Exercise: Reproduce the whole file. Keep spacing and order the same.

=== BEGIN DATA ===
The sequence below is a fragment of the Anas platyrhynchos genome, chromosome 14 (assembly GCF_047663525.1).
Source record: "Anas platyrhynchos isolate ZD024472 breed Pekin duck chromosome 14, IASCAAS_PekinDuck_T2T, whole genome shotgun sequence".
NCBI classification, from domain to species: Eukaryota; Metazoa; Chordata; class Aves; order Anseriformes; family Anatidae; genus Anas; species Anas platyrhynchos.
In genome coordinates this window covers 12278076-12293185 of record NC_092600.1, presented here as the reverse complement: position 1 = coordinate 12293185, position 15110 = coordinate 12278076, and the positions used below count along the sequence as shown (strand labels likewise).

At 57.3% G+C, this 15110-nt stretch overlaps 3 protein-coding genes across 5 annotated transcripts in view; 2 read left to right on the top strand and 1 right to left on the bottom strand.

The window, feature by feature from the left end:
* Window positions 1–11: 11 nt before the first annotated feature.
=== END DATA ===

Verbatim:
The sequence below is a fragment of the Anas platyrhynchos genome, chromosome 14 (assembly GCF_047663525.1).
Source record: "Anas platyrhynchos isolate ZD024472 breed Pekin duck chromosome 14, IASCAAS_PekinDuck_T2T, whole genome shotgun sequence".
NCBI classification, from domain to species: Eukaryota; Metazoa; Chordata; class Aves; order Anseriformes; family Anatidae; genus Anas; species Anas platyrhynchos.
In genome coordinates this window covers 12278076-12293185 of record NC_092600.1, presented here as the reverse complement: position 1 = coordinate 12293185, position 15110 = coordinate 12278076, and the positions used below count along the sequence as shown (strand labels likewise).

At 57.3% G+C, this 15110-nt stretch overlaps 3 protein-coding genes across 5 annotated transcripts in view; 2 read left to right on the top strand and 1 right to left on the bottom strand.

The window, feature by feature from the left end:
* Window positions 1–11: 11 nt before the first annotated feature.